The methods of construction, style, and technique of earthen building vary greatly throughout the world, even sometimes from one village to another within the same region, depending on local available materials, traditions, cultures, climactic needs, and local skills and knowledge. Different methods of earthen building have developed organically over generations to fit with the needs of the culture. Most of these structures are made with some combination of clay soil, aggregate, fiber and water; but the different proportions of these materials can produce a multitude of techniques and composite materials for a large variety of uses. For example, the fiber used can range from horse hair to branches; the aggregate may range from sand to large stone. In all parts of the world earthen architecture reflects the local environment and the spirit of the builders, dwellers, and history of that place. This is due to an understanding of the importance of a sense of place, as well as a necessity to use the materials at hand. Without the means of mechanical transportation, we would all be building with the materials found closer to our building sites, and our structures would inherently reflect the natural and cultural surrounding.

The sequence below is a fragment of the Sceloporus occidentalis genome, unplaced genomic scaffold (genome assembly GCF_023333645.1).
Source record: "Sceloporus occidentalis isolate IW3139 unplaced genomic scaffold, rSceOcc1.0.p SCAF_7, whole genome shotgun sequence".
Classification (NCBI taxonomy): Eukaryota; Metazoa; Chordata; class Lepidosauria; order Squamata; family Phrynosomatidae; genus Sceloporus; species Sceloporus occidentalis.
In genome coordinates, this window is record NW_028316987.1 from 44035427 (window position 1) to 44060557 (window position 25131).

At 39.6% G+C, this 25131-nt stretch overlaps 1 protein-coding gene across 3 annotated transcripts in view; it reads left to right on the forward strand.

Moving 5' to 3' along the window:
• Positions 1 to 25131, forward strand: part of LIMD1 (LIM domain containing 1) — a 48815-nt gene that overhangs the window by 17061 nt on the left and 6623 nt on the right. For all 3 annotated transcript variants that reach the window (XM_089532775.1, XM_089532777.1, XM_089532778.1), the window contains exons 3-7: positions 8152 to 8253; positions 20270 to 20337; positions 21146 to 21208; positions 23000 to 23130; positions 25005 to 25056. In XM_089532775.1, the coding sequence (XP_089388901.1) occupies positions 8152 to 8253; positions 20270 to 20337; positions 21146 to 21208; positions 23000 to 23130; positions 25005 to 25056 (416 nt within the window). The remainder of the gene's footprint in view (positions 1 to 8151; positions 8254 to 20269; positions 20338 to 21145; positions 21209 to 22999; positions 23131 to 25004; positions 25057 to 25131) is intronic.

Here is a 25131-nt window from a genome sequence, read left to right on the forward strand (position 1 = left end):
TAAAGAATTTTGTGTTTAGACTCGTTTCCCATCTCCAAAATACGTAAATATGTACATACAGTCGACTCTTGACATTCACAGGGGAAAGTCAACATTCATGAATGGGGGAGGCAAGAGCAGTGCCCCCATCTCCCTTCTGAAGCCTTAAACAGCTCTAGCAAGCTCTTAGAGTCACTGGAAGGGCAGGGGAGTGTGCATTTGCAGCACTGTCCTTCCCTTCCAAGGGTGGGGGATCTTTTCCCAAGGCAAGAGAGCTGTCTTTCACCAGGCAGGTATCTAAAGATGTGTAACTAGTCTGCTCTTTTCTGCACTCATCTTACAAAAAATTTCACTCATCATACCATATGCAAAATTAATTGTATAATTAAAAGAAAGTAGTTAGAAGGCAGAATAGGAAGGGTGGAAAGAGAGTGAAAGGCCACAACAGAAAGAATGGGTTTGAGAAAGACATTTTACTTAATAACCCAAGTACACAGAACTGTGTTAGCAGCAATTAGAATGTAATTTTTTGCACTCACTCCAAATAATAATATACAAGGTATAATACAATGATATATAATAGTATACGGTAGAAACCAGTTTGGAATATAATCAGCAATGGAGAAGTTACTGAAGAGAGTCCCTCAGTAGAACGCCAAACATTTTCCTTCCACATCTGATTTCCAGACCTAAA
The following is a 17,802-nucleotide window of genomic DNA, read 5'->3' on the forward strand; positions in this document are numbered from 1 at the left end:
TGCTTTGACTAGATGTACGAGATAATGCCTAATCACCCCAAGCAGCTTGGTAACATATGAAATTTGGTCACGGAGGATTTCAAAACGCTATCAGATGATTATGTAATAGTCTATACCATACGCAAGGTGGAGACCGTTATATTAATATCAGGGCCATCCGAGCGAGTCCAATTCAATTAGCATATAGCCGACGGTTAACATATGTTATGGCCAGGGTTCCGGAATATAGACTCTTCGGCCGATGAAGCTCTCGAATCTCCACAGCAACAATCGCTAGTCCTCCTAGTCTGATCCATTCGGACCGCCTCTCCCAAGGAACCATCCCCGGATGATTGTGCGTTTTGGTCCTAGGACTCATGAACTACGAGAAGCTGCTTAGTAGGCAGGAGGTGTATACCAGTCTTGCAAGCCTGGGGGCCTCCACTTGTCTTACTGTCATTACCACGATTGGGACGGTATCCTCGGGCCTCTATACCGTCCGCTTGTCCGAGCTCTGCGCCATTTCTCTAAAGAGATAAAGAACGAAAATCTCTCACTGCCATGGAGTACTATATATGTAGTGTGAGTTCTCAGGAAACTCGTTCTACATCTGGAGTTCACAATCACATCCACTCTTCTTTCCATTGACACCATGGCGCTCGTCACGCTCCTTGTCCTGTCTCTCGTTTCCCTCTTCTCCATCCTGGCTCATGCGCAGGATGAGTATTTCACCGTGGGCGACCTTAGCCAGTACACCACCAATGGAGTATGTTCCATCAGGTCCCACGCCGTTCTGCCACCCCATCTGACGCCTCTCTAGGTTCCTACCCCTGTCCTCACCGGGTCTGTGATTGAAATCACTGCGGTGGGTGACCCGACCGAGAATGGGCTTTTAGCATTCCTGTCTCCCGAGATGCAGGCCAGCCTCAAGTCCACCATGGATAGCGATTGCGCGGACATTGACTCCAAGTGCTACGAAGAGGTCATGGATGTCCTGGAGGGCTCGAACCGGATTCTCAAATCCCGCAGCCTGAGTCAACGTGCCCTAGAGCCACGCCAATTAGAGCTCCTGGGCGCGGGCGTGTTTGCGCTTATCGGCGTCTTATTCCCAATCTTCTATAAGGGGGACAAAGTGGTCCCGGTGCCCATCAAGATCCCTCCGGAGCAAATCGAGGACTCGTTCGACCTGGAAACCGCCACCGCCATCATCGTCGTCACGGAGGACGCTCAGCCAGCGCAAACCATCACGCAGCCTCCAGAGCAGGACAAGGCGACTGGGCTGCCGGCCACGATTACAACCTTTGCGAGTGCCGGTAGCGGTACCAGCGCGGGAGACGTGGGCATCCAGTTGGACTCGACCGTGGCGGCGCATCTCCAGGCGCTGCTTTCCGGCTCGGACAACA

Wood fired cob oven, built during a cob oven workshop
taught by Sasha Rabin and Massey Burke